When I was holding the leaves I saw some little yellow dots on it and I realized they were butterfly eggs.

I was thrilled. And of course the children wanted to see and hold the leaf. The picture below gives you an idea of how small the eggs are.

 I took some pictures of the leaf. I showed the leaf with the eggs and the amplified picture on my camera viewfinder to the students. 

We had all seen and read many books about the life cycle of a butterfly and when I showed the ‘real eggs’ some of the students were really surprised. ‘They are soooo small’, they said.

On the next day one of the students looked at the leaf with the eggs and said, “The caterpillars are here!” I though he was daydreaming but to my surprise there were, tiny, really tiny caterpillars on the leaf. Some were still eating the eggshell as they do as soon as they get out of the eggs. It was an amazing experience. Again I took more pictures of the egg with the tiny caterpillars and showed to the students.

My pictures are not as sharp as the ones from the books.  I need another job to buy the camera and lenses needed to get into macro photography and take pictures similar to the ones in the books, but we can still see quite well the caterpillars and the eggs.

I placed the leaves on a tray with a couple of magnifying lenses for the students to observe as much as they wanted.

What an unexpected bonus for our investigation.

From this whole experience we decided to do a butterfly life cycle artwork, which I will post later.

Amelia Mello, M.Ed.

February 22, 2012

Watercolor Question Marks

To introduce question marks to the students I read the book Cat’s Colors by Jane Cabrera, which is the story of a cat asking you what his favorite color is. It is also a great book to work with colors.  

I traced a question mark similar to the one in the book and the students used watercolors to paint them.

They turned out so beautiful.

I cut and assembled them using tape on the back to hold the parts together,  

and another piece of tape in front so the sticky part wouldn’t stick anywhere else.

As a whole group we discussed if asking questions is a good thing. We came to the conclusion that we learn more if we ask questions.  We turned that conclusion into a question. After we used our question marks we decided to blue tack them on a board. Why? The answers were varied. Because they look so nice, because they are beautiful and colorful and because we can look at them to remember to ask more questions!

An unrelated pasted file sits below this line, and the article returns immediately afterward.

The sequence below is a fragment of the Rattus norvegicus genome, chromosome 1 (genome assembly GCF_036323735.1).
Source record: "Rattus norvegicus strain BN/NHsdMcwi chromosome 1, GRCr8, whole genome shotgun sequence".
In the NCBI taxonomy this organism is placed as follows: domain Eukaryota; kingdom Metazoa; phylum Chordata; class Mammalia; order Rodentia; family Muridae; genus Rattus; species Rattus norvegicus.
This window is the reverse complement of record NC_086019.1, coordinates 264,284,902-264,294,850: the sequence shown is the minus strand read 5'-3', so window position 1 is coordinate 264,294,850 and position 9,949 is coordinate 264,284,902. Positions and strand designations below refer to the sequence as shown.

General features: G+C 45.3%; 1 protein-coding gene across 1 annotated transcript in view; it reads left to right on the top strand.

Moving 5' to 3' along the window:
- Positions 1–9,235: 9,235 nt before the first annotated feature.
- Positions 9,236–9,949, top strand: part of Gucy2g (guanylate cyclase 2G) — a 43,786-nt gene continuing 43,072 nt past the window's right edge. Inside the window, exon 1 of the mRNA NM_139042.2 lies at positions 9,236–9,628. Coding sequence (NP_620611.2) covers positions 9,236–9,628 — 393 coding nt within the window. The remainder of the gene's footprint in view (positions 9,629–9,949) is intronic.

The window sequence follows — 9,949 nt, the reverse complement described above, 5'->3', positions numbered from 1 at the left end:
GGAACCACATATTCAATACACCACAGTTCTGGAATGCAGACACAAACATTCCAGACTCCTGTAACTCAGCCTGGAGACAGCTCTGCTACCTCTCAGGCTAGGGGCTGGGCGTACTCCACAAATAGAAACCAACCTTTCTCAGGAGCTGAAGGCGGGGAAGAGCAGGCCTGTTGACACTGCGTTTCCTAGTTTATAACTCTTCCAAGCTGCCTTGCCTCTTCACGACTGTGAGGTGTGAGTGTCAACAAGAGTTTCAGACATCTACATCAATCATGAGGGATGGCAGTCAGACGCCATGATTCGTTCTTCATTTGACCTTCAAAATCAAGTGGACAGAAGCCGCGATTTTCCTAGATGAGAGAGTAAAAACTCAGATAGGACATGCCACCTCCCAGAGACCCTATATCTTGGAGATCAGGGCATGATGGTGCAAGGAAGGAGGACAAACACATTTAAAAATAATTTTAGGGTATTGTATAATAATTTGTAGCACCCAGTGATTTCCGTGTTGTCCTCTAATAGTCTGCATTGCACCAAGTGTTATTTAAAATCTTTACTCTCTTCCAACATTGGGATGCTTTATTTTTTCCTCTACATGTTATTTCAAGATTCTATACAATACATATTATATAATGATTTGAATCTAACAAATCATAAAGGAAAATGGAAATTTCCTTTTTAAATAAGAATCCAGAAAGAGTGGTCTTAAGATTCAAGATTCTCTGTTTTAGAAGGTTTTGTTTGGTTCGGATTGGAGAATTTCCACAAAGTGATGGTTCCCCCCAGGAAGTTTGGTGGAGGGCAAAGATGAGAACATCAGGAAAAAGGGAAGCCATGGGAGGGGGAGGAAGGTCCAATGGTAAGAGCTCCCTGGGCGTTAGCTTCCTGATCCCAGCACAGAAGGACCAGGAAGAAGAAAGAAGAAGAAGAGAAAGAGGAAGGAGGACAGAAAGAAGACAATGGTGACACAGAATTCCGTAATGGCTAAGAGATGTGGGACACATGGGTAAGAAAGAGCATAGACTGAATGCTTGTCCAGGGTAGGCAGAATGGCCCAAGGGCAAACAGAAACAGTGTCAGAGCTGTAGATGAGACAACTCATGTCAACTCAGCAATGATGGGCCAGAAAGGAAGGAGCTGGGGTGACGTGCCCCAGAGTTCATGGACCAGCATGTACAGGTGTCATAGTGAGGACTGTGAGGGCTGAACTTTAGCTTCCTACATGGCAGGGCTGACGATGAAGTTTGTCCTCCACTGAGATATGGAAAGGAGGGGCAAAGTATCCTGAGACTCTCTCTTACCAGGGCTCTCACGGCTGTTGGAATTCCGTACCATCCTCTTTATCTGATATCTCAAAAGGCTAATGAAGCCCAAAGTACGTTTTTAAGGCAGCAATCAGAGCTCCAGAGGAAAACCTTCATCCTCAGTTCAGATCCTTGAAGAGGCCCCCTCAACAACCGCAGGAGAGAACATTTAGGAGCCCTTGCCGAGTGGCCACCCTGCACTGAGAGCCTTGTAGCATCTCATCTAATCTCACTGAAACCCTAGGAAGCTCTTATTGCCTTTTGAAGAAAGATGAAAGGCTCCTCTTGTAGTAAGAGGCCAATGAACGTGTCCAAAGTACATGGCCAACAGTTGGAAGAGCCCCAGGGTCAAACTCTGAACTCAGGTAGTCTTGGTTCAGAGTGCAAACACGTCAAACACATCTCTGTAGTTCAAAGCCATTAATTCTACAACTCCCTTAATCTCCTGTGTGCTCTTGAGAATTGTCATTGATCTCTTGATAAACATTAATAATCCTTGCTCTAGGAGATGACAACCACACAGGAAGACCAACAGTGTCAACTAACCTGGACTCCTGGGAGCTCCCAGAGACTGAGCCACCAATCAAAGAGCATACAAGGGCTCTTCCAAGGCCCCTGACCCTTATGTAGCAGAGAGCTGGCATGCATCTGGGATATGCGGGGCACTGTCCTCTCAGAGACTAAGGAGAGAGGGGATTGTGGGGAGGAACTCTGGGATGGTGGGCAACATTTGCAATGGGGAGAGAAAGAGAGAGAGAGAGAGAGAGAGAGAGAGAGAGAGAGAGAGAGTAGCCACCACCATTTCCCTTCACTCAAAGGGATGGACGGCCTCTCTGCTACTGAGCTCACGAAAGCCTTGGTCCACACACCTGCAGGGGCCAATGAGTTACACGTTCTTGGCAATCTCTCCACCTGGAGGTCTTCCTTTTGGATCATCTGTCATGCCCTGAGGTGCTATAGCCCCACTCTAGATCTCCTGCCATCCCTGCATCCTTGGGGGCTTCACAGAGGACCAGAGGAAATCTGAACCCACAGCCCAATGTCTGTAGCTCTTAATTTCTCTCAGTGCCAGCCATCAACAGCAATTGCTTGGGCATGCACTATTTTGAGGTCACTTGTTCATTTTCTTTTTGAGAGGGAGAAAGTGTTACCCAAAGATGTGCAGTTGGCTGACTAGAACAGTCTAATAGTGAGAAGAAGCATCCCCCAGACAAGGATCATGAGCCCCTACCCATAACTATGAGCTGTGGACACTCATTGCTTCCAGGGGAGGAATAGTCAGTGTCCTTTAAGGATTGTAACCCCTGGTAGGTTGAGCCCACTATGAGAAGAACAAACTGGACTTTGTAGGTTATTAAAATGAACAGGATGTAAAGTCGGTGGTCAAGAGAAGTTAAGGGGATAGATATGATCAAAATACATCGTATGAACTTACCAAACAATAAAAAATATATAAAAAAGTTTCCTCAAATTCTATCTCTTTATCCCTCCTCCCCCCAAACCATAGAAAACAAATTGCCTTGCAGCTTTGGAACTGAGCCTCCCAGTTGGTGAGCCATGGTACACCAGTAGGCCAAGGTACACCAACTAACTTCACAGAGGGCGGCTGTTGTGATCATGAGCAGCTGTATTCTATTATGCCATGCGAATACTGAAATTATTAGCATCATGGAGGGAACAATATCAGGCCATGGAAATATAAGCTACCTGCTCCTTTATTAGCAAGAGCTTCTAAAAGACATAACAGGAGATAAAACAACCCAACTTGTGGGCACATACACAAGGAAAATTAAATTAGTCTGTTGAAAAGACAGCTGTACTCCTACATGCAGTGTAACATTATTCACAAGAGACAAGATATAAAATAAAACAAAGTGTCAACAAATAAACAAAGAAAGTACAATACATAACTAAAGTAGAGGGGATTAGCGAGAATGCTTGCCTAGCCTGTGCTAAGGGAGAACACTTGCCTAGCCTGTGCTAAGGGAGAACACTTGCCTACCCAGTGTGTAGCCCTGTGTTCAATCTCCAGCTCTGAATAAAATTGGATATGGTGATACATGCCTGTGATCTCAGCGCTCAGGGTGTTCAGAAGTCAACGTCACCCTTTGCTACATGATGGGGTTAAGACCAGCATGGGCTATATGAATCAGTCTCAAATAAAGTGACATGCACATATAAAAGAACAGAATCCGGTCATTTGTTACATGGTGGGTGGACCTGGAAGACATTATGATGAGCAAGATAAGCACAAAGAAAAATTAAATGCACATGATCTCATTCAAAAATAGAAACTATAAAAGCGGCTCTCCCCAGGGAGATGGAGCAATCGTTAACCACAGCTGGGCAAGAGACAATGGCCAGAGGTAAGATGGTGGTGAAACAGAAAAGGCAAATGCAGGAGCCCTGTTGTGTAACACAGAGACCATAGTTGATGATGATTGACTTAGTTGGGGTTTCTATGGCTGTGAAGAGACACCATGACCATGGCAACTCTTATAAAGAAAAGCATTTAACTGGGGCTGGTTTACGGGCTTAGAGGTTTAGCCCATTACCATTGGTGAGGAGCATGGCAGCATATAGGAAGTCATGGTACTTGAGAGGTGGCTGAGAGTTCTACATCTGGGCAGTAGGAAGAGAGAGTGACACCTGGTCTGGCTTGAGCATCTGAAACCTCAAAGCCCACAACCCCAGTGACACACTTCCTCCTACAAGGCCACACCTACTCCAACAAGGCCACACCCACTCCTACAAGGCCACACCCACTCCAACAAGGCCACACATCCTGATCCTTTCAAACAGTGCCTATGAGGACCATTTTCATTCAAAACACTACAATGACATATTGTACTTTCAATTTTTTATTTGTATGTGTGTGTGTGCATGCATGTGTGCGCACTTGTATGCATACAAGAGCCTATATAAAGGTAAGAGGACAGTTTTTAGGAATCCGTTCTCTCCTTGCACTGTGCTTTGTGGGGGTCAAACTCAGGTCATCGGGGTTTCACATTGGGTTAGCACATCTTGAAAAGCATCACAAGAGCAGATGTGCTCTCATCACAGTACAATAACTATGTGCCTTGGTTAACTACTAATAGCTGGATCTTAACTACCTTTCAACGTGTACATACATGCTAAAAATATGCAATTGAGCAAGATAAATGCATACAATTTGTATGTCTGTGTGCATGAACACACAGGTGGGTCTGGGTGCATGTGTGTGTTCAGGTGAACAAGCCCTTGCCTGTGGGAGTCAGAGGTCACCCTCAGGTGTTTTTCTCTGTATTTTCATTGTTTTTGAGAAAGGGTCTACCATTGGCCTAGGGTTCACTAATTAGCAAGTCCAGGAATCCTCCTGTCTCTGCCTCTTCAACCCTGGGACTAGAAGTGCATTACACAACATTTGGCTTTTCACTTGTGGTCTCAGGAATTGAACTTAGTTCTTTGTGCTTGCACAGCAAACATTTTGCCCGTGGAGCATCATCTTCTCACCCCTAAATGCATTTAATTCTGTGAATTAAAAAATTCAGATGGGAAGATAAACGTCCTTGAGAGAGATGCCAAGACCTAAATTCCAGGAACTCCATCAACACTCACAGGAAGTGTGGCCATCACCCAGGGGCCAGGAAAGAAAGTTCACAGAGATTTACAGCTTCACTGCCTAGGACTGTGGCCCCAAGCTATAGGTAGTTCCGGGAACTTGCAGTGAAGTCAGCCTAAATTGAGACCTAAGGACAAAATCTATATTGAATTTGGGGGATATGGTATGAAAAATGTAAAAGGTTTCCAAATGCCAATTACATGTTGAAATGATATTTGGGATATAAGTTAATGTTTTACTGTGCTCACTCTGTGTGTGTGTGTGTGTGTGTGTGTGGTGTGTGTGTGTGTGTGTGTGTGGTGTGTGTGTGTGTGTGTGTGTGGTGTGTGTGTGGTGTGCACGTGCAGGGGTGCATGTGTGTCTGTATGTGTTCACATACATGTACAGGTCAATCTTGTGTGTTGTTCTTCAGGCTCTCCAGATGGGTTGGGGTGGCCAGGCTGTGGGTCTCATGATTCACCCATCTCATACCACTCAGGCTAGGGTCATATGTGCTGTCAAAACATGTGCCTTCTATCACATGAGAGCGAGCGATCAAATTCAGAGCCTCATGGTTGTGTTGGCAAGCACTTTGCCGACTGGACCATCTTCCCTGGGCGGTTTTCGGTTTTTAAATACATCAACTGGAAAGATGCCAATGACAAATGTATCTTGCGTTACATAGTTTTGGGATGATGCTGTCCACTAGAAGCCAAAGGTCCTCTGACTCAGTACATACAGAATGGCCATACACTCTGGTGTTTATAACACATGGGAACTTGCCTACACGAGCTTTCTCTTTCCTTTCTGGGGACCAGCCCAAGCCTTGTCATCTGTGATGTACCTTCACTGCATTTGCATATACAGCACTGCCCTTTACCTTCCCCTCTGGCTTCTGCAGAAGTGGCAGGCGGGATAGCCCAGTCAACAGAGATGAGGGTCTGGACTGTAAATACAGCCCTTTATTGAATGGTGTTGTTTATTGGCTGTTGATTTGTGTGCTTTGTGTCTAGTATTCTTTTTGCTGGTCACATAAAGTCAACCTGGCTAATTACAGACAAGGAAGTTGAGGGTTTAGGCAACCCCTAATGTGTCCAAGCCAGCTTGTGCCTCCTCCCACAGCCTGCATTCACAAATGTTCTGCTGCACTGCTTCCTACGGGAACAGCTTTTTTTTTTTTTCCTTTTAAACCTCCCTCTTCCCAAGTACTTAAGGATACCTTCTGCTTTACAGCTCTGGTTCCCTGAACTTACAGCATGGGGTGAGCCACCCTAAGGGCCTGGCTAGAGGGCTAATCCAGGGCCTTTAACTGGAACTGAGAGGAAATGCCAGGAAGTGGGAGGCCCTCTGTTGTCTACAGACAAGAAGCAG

I modeled asking questions holding my question mark and some students wanted to do the same.

I traced the question marks on A3 watercolor paper but you can do on A4 paper, which is the size of the model below.
click here to download the file

Amelia Mello, M.Ed.

February 20, 2012

Butterfly Number Sense

Recently I discover pieces of an old bulletin border with butterflies and they looked beautiful and so real that I had the idea to cut out the butterflies and glue them on skewers to work with number sense.
First I observed if the students liked the butterflies and they surely did.

Here are some of the ways I used to work with number sense.

Count the butterflies:
How many are you holding? 

How many are on the table?
How many are on the leaf? 
How many are flying?

Number knowledge - Compare quantities:
You hold these and you hold these.
How many do you have? and you?
Who has the larger number of butterflies?
Who has the least amount of butterflies?

Story problems with object reference:
Two butterflies were flying then one joined in. How many are flying altogether?

Four butterflies were flying then one decided to fly away. How many are flying now?

Non-verbal calculation
I make two butterflies fly and hide behind a chair but do not say anything. Then make one more fly and hide behind the chair. Then ask: How many butterflies were flying? or are hiding?

This was the students favorite activity. They were so quiet and paying close attention to how many butterflies were disappearing behind the chair.

Addition and subtraction with no object reference:
How much is one plus one? Two minus one?

I do the problems according to the students’ level of ability.

The students were also invited to create their own story problems.


It is essential for preschoolers to explore NUMBER SENSE in different ways. You need to make it fun and use different strategies like the ones I mentioned above as well as many others.

Find something they like. You can use the students themselves.
The bottom line is that working with number sense continuously expands your students’ Math abilities and they will carry this on to the next grade levels. 

Amelia Mello, M. Ed.

February 18, 2012

Classroom Quilt

This week we made a hand quilt to celebrate the letter Q. To make the quilt I traced the children’s hands on paper and I cut them myself, as cutting around a hand with fingers is asking too much for the age group that I have in my preschool. 

Here are the developmental benchmarks for cutting with scissors:
3;6 years old – cuts with scissors following a straight line
4;6 years old – cuts with scissors following a curved line
5;0 years old – cuts a square ad triangle
5:6 year old – cuts picture following general shape - the complexity of the shape has an impact on the ability to cut with precision

If you look at the quilt picture it is easy to figure out how I did it. Yellow hands on blue squares, orange hands on green squares, red poster paper and green, yellow and blue borders.